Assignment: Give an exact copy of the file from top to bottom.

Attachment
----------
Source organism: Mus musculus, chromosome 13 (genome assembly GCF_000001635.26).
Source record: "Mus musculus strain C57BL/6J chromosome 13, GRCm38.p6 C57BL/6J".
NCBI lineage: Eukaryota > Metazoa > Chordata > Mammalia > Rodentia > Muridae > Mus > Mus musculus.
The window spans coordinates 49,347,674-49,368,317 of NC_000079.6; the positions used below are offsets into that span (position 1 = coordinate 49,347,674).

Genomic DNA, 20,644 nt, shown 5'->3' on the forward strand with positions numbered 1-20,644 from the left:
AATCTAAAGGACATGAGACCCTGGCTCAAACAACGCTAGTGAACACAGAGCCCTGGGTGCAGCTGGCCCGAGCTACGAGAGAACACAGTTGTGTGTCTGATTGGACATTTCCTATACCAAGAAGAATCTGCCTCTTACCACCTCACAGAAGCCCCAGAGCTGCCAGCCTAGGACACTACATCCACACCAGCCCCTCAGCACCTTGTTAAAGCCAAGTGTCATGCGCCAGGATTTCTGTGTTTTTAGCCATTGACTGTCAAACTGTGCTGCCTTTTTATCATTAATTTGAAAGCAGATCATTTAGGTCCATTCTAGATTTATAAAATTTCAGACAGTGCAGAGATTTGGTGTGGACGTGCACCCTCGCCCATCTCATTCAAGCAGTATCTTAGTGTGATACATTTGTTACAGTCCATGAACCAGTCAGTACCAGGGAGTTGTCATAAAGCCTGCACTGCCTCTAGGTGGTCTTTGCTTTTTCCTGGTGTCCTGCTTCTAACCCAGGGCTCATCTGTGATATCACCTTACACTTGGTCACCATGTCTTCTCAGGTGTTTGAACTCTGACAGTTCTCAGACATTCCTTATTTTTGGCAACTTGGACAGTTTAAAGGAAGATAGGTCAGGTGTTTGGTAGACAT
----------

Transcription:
Source organism: Mus musculus, chromosome 13 (genome assembly GCF_000001635.26).
Source record: "Mus musculus strain C57BL/6J chromosome 13, GRCm38.p6 C57BL/6J".
NCBI lineage: Eukaryota > Metazoa > Chordata > Mammalia > Rodentia > Muridae > Mus > Mus musculus.
The window spans coordinates 49,347,674-49,368,317 of NC_000079.6; the positions used below are offsets into that span (position 1 = coordinate 49,347,674).

Genomic DNA, 20,644 nt, shown 5'->3' on the forward strand with positions numbered 1-20,644 from the left:
AATCTAAAGGACATGAGACCCTGGCTCAAACAACGCTAGTGAACACAGAGCCCTGGGTGCAGCTGGCCCGAGCTACGAGAGAACACAGTTGTGTGTCTGATTGGACATTTCCTATACCAAGAAGAATCTGCCTCTTACCACCTCACAGAAGCCCCAGAGCTGCCAGCCTAGGACACTACATCCACACCAGCCCCTCAGCACCTTGTTAAAGCCAAGTGTCATGCGCCAGGATTTCTGTGTTTTTAGCCATTGACTGTCAAACTGTGCTGCCTTTTTATCATTAATTTGAAAGCAGATCATTTAGGTCCATTCTAGATTTATAAAATTTCAGACAGTGCAGAGATTTGGTGTGGACGTGCACCCTCGCCCATCTCATTCAAGCAGTATCTTAGTGTGATACATTTGTTACAGTCCATGAACCAGTCAGTACCAGGGAGTTGTCATAAAGCCTGCACTGCCTCTAGGTGGTCTTTGCTTTTTCCTGGTGTCCTGCTTCTAACCCAGGGCTCATCTGTGATATCACCTTACACTTGGTCACCATGTCTTCTCAGGTGTTTGAACTCTGACAGTTCTCAGACATTCCTTATTTTTGGCAACTTGGACAGTTTAAAGGAAGATAGGTCAGGTGTTTGGTAGACAT